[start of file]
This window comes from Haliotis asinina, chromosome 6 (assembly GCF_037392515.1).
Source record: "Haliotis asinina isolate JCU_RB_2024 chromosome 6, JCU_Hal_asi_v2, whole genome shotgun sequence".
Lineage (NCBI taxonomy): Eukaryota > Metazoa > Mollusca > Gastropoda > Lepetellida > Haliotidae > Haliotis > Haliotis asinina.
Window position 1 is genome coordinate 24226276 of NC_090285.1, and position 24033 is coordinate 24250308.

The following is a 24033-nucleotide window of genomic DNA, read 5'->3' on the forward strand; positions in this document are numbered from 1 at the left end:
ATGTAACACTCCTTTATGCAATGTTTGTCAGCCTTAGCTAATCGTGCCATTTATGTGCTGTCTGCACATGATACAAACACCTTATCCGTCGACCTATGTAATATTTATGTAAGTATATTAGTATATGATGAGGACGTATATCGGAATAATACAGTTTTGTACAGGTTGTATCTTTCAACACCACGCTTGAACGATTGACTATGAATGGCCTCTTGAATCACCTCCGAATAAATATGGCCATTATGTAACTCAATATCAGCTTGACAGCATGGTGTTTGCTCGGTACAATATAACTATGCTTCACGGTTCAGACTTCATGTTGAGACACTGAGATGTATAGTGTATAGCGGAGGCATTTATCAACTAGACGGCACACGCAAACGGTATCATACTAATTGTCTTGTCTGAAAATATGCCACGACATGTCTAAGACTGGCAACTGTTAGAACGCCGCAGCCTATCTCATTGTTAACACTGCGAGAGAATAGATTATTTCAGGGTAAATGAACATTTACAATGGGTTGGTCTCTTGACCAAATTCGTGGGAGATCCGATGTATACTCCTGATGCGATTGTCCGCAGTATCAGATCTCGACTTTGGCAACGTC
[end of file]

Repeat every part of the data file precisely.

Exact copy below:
This window comes from Haliotis asinina, chromosome 6 (assembly GCF_037392515.1).
Source record: "Haliotis asinina isolate JCU_RB_2024 chromosome 6, JCU_Hal_asi_v2, whole genome shotgun sequence".
Lineage (NCBI taxonomy): Eukaryota > Metazoa > Mollusca > Gastropoda > Lepetellida > Haliotidae > Haliotis > Haliotis asinina.
Window position 1 is genome coordinate 24226276 of NC_090285.1, and position 24033 is coordinate 24250308.

The following is a 24033-nucleotide window of genomic DNA, read 5'->3' on the forward strand; positions in this document are numbered from 1 at the left end:
ATGTAACACTCCTTTATGCAATGTTTGTCAGCCTTAGCTAATCGTGCCATTTATGTGCTGTCTGCACATGATACAAACACCTTATCCGTCGACCTATGTAATATTTATGTAAGTATATTAGTATATGATGAGGACGTATATCGGAATAATACAGTTTTGTACAGGTTGTATCTTTCAACACCACGCTTGAACGATTGACTATGAATGGCCTCTTGAATCACCTCCGAATAAATATGGCCATTATGTAACTCAATATCAGCTTGACAGCATGGTGTTTGCTCGGTACAATATAACTATGCTTCACGGTTCAGACTTCATGTTGAGACACTGAGATGTATAGTGTATAGCGGAGGCATTTATCAACTAGACGGCACACGCAAACGGTATCATACTAATTGTCTTGTCTGAAAATATGCCACGACATGTCTAAGACTGGCAACTGTTAGAACGCCGCAGCCTATCTCATTGTTAACACTGCGAGAGAATAGATTATTTCAGGGTAAATGAACATTTACAATGGGTTGGTCTCTTGACCAAATTCGTGGGAGATCCGATGTATACTCCTGATGCGATTGTCCGCAGTATCAGATCTCGACTTTGGCAACGTC